Concept

Scheme (mathematics)

Summary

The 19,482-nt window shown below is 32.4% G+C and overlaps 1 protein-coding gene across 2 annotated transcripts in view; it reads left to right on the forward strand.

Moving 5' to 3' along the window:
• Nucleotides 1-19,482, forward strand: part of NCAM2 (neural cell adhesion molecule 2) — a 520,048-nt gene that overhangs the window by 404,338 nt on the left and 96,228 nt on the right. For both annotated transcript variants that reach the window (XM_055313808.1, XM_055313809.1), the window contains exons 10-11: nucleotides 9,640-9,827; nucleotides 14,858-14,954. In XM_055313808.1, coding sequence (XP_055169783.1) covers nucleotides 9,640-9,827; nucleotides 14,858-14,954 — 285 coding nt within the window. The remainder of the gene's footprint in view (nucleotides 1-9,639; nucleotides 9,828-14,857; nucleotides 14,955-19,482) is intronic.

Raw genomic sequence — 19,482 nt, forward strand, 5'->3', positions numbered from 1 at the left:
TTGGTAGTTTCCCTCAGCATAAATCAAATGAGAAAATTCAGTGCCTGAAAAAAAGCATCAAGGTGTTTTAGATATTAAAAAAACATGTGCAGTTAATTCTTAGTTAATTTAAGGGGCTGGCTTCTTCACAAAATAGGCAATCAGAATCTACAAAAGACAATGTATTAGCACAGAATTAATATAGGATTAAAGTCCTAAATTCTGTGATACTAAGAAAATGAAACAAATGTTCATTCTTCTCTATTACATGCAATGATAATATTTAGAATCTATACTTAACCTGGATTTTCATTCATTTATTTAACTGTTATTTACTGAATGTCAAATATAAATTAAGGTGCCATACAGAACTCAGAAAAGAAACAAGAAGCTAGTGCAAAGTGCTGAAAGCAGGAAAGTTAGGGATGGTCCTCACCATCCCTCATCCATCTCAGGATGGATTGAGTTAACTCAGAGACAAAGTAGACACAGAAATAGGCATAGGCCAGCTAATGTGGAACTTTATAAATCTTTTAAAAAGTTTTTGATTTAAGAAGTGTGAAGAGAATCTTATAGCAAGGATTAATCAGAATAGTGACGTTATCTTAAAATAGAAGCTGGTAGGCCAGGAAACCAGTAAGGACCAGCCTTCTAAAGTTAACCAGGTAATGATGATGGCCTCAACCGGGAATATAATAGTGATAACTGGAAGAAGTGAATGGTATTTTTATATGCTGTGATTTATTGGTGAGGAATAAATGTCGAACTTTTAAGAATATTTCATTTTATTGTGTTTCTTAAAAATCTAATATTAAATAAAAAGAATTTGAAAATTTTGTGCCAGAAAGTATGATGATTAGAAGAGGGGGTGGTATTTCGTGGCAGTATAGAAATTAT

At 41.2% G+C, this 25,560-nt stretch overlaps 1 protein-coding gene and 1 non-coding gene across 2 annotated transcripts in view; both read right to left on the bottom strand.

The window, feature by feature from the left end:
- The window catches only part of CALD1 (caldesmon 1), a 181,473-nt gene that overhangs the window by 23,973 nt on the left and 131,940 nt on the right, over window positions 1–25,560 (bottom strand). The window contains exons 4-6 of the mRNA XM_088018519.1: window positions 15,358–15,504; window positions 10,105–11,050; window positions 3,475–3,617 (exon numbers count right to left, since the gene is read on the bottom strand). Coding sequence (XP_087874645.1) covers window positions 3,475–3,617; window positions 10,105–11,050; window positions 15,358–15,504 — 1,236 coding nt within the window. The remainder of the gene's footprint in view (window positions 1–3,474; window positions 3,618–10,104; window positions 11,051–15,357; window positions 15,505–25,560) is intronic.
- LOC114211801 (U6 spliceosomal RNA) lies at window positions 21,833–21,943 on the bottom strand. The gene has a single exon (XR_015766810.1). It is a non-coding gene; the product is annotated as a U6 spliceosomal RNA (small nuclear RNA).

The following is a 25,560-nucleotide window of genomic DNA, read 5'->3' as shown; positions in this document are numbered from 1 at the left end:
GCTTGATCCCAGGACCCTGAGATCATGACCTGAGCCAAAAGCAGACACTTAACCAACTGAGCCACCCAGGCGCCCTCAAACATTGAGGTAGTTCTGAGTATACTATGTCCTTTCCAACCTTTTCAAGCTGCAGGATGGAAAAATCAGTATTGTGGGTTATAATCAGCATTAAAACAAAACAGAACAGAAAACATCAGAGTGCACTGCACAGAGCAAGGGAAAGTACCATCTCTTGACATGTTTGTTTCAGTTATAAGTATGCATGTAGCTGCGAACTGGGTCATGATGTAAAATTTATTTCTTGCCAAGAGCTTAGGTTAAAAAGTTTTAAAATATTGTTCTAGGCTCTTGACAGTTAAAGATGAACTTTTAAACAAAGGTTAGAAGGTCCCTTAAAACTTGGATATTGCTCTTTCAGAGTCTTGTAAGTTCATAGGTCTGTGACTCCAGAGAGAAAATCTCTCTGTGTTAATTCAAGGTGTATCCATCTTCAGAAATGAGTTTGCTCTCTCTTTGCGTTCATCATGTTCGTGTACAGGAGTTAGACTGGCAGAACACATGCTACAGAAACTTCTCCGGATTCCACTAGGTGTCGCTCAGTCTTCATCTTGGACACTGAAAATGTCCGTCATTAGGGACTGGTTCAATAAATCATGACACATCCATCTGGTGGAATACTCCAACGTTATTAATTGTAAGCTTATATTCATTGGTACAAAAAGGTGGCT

In mathematics, a scheme is a mathematical structure that enlarges the notion of algebraic variety in several ways, such as taking account of multiplicities (the equations x = 0 and x2 = 0 define the same algebraic variety but different schemes) and allowing "varieties" defined over any commutative ring (for example, Fermat curves are defined over the integers). Scheme theory was introduced by Alexander Grothendieck in 1960 in his treatise "Éléments de géométrie algébrique"; one of its aims was developing the formalism needed to solve deep problems of algebraic geometry, such as the Weil conjectures (the last of which was proved by Pierre Deligne). Strongly based on commutative algebra, scheme theory allows a systematic use of methods of topology and homological algebra. Scheme theory also unifies algebraic geometry with much of number theory, which eventually led to Wiles's proof of Fermat's Last Theorem. Formally, a scheme is a topological space together with commutative rings for
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